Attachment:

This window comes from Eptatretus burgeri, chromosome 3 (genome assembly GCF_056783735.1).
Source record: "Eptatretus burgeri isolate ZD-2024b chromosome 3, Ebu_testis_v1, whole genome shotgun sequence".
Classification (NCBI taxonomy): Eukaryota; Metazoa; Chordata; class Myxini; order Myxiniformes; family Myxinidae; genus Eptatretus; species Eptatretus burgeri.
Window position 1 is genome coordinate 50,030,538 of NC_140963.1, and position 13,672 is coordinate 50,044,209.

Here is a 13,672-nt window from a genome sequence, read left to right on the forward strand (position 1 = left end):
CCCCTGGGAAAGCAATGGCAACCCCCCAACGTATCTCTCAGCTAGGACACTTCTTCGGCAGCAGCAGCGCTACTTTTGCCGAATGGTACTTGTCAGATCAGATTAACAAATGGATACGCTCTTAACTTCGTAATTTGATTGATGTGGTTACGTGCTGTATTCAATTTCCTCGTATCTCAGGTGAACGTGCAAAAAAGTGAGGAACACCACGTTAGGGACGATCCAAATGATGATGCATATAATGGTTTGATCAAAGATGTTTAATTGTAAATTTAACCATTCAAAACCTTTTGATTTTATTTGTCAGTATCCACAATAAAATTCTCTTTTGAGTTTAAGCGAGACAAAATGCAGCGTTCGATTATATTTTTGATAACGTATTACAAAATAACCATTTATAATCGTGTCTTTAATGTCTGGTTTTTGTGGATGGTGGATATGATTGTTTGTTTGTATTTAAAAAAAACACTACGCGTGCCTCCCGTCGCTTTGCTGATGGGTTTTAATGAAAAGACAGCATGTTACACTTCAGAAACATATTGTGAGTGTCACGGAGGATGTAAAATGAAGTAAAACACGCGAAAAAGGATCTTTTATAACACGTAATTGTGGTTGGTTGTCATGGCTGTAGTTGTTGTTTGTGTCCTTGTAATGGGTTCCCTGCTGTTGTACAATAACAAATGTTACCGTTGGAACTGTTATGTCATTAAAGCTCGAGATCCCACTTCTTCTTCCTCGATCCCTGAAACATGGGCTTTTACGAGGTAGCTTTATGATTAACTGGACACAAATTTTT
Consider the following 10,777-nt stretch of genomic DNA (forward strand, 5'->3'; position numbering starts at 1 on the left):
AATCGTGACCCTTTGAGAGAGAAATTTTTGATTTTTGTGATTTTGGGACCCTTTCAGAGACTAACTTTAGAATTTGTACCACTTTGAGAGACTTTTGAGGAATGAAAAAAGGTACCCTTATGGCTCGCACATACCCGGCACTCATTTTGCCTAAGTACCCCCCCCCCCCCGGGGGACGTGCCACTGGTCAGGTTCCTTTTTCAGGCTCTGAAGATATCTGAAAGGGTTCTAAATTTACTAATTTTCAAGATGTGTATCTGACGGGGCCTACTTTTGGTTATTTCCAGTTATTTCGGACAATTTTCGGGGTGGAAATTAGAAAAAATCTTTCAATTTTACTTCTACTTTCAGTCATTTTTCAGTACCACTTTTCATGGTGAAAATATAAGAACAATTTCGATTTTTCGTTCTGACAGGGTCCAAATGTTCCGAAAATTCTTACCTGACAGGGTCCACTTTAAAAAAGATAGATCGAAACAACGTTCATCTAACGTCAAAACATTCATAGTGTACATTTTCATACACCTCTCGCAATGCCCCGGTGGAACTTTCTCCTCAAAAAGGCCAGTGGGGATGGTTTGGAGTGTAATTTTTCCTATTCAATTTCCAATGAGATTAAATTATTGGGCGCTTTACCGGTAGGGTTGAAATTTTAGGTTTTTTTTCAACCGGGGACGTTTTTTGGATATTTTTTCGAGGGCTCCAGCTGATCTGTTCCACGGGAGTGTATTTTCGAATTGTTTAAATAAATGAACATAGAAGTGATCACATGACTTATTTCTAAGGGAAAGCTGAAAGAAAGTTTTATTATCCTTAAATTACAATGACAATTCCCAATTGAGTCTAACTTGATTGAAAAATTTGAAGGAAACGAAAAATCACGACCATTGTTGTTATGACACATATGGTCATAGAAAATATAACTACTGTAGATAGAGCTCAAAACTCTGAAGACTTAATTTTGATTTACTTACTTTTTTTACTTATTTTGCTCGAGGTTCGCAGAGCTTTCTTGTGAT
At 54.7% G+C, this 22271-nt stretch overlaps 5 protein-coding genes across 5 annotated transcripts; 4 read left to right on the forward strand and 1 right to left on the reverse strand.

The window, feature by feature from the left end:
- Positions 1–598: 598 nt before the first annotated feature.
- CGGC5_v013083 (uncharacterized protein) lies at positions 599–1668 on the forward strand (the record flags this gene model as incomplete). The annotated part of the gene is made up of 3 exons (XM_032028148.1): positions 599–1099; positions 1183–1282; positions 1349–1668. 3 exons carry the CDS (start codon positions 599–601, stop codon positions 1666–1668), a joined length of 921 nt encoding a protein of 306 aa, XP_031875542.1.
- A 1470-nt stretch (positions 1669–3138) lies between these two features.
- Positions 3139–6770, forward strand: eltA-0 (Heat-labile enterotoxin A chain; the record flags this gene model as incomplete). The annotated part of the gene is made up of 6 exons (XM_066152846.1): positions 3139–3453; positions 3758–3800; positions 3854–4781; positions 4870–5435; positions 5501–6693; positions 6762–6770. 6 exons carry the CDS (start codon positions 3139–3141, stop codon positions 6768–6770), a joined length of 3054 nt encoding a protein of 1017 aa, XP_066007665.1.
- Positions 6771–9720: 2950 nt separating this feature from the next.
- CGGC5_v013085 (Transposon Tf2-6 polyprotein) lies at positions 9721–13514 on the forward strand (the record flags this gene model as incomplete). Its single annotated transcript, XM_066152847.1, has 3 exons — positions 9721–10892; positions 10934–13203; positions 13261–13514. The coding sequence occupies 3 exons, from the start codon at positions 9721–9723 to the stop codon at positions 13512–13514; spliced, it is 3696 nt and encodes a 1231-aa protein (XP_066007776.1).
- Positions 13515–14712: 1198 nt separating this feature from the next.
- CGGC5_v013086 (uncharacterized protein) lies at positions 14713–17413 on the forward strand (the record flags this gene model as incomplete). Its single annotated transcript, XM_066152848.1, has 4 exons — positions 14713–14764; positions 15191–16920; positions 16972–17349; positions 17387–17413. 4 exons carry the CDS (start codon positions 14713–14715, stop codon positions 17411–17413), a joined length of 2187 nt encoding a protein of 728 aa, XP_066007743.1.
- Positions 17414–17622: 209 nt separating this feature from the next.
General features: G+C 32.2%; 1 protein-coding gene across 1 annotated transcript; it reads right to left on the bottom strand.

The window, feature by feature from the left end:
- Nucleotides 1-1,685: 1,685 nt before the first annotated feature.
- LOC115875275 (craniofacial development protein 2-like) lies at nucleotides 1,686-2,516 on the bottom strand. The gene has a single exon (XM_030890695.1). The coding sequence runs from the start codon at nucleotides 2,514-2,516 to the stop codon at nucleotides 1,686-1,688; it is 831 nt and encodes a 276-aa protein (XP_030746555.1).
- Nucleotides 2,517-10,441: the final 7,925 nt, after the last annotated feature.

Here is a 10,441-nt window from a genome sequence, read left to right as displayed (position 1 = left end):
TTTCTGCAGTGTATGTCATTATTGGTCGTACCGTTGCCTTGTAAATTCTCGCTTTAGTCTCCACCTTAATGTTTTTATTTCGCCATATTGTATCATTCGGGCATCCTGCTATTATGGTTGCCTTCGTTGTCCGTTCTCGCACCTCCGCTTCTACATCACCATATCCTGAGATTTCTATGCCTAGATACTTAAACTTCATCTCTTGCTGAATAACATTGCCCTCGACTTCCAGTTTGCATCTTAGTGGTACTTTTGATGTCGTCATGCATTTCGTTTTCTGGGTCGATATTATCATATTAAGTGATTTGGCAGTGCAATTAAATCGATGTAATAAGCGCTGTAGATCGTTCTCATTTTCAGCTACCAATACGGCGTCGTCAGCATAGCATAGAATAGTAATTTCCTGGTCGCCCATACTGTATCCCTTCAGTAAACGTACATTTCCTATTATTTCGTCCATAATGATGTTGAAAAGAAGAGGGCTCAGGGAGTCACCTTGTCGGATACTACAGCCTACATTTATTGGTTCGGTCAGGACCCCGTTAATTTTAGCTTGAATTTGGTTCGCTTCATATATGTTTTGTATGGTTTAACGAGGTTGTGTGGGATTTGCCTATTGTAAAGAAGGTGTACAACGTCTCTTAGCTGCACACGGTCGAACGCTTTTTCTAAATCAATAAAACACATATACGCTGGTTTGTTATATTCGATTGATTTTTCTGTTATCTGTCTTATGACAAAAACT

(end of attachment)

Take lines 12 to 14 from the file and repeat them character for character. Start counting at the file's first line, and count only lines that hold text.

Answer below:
- CGGC5_v013083 (uncharacterized protein) lies at positions 599–1668 on the forward strand (the record flags this gene model as incomplete). The annotated part of the gene is made up of 3 exons (XM_032028148.1): positions 599–1099; positions 1183–1282; positions 1349–1668. 3 exons carry the CDS (start codon positions 599–601, stop codon positions 1666–1668), a joined length of 921 nt encoding a protein of 306 aa, XP_031875542.1.
- A 1470-nt stretch (positions 1669–3138) lies between these two features.
- Positions 3139–6770, forward strand: eltA-0 (Heat-labile enterotoxin A chain; the record flags this gene model as incomplete). The annotated part of the gene is made up of 6 exons (XM_066152846.1): positions 3139–3453; positions 3758–3800; positions 3854–4781; positions 4870–5435; positions 5501–6693; positions 6762–6770. 6 exons carry the CDS (start codon positions 3139–3141, stop codon positions 6768–6770), a joined length of 3054 nt encoding a protein of 1017 aa, XP_066007665.1.